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In vitro testing can be utilized to predict the rate at which hydrolytically degradable polymers degrade under physiological conditions.

ASTM F1635 (in vitro Degradation Testing of Hydrolytically Degradable Polymer [HDP] Resins and Fabricated Forms for Surgical Implants) assesses degradation rates of devices made from resorbable polymers.  The polymers and copolymers covered by this method are composed of L-lactide, D-lactide, D,L-lactide, glycolide, caprolactone, and p-dioxanone. Degradation rates can be greatly affected by exact composition, specimen size, polymer molecular weight, and crystallinity.

Method Specifics

Mechanically loaded and unloaded hydrolytic evaluation is described in ASTM F1635 .  Unloaded mechanical hydrolytic evaluation is often performed to obtain a baseline profile of the polymer.  Mechanical loading may be considered if loading will be encountered in vivo.  We can work with you to determine the best approach. 

Devices that are subjected to flow conditions while in use may have a different degradation rate than other devices. Most commonly, the buffer is kept in a static state, but we can develop methods for flow during the aging if needed.  

Sterilization of resorbable material may cause changes in mechanical and molar mass properties. This could affect the base-line testing. For this reason, specimens should be sterilized and packaged as in actual use. Non-sterilized specimens may be tested for comparative results.

Phosphate buffered saline (PBS) is typically used as the soaking solution and maintained at a pH of 7.4 unless it has been documented that the pH should be different in the specific device and its use.  Bovine serum may also be used as the solution.  

PBS to HDP ratio is generally selected to be as high as is practical to prevent excursions in pH. 100 to 1 is a common choice.  Multiple samples may be stored in the same container as long as suitable sample separation is maintained. A minimum of three samples are usually tested per time period.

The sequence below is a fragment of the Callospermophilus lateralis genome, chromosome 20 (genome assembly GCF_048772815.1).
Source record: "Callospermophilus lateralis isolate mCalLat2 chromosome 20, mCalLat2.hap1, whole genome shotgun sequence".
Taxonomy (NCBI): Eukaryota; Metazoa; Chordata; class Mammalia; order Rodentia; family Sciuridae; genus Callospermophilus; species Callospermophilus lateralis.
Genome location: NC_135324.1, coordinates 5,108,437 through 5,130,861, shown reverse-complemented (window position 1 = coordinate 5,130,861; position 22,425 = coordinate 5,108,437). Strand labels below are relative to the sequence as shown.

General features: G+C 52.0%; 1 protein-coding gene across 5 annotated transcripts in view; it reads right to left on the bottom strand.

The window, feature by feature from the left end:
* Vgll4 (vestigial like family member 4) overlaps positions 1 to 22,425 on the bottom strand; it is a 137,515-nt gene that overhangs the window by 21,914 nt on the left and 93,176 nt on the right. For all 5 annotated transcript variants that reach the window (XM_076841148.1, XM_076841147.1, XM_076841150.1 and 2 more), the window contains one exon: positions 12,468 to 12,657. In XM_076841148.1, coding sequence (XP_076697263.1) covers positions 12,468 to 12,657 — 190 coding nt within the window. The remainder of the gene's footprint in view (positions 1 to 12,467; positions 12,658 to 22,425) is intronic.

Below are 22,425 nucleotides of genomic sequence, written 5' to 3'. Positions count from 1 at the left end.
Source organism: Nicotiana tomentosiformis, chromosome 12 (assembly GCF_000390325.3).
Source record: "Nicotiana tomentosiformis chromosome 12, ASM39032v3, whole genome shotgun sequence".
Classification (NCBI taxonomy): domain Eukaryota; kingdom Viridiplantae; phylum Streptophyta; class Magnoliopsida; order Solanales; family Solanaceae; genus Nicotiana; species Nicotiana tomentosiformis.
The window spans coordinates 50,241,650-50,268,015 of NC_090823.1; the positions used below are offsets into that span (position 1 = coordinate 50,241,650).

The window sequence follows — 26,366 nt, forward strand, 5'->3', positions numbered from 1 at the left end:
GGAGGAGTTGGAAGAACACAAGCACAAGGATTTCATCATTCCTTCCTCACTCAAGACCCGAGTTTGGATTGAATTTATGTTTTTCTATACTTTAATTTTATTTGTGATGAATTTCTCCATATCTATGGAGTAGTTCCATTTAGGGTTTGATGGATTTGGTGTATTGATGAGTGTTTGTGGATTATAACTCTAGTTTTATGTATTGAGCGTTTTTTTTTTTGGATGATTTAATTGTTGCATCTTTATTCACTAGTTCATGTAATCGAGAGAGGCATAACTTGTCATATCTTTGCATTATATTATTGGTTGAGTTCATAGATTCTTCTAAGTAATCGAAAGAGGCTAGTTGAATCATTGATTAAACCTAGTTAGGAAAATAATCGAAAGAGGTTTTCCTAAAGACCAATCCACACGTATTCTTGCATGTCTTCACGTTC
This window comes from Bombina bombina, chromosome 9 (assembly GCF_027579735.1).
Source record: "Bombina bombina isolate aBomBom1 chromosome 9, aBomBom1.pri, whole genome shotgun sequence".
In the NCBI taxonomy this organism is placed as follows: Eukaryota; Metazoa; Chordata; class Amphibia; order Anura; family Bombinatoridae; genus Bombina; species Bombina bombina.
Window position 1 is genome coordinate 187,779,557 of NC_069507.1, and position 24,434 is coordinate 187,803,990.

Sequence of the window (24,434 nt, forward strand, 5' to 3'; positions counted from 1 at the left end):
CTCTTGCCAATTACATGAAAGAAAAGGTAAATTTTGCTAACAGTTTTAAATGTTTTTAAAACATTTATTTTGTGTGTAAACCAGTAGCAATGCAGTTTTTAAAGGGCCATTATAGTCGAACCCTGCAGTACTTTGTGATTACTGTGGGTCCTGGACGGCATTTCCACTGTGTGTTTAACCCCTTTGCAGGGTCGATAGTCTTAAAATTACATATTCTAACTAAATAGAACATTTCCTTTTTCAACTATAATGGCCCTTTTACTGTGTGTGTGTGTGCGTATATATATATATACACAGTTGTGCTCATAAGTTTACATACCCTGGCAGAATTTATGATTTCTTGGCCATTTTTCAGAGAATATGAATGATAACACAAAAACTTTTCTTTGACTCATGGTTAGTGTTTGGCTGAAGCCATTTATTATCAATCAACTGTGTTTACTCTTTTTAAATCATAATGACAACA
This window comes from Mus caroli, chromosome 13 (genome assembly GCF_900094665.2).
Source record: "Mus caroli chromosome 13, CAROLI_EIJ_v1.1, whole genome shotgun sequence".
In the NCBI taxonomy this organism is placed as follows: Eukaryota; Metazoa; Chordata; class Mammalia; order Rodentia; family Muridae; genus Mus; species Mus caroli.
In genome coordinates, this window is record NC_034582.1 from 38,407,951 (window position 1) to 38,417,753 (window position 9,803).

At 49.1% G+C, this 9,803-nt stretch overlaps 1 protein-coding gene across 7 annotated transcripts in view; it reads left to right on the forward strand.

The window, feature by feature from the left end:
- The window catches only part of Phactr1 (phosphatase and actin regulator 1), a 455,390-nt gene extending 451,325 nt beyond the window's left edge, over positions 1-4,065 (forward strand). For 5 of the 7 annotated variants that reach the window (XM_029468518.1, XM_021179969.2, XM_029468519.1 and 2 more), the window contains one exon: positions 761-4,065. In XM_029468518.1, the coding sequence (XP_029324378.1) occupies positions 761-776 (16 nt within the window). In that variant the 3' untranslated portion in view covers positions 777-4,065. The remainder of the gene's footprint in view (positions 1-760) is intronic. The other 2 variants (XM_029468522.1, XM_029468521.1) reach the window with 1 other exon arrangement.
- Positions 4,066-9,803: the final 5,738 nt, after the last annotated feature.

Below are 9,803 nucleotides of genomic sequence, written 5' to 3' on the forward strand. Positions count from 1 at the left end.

3d illustration of stent implantation for supporting blood circulation into blood vessels

Test Methods

Testing typically include mass loss, molar mass, and mechanical testing, but is customized to the needs of the client.

For many HDP resins, inter-lot variations in molar mass and residual monomer can be significant. This can affect degradation rates. It is recommended that the residual monomer of the parts be analyzed.

Molar Mass can be evaluated by solution viscosity or size exclusion chromatography (SEC).

pH of the PBS is most commonly tested at least once per week

Weight loss is usually measured to a precision of 0.1% of the total sample weight.  Samples are frequently dried to a constant weight prior to the start of aging. 

Mechanical test methods will be chosen from the following (other methods may be included):

  • ASTM D638 Standard Test Method for Tensile Properties of Plastics
  • ASTM D695 Standard Test Method for Compressive Properties of Rigid Plastics
  • ASTM D790 Standard Test Methods for Flexural Properties of Unreinforced and Reinforced Plastics and Electrical Insulating Materials
  • ASTM D882 Standard Test Method for Tensile Properties of Thin Plastic Sheeting
  • ASTM D1708 Standard Test Method for Tensile Properties of Plastics by Use of Microtensile Specimens

Testing Termination

Test termination is usually defined by one of the following:

  1. A predetermined time point has been reached
  2. Sample integrity has been compromised to the point that samples can no longer be tested or the data are no longer meaningful
  3. The solution has drifted outside the pH range of 7.2-7.6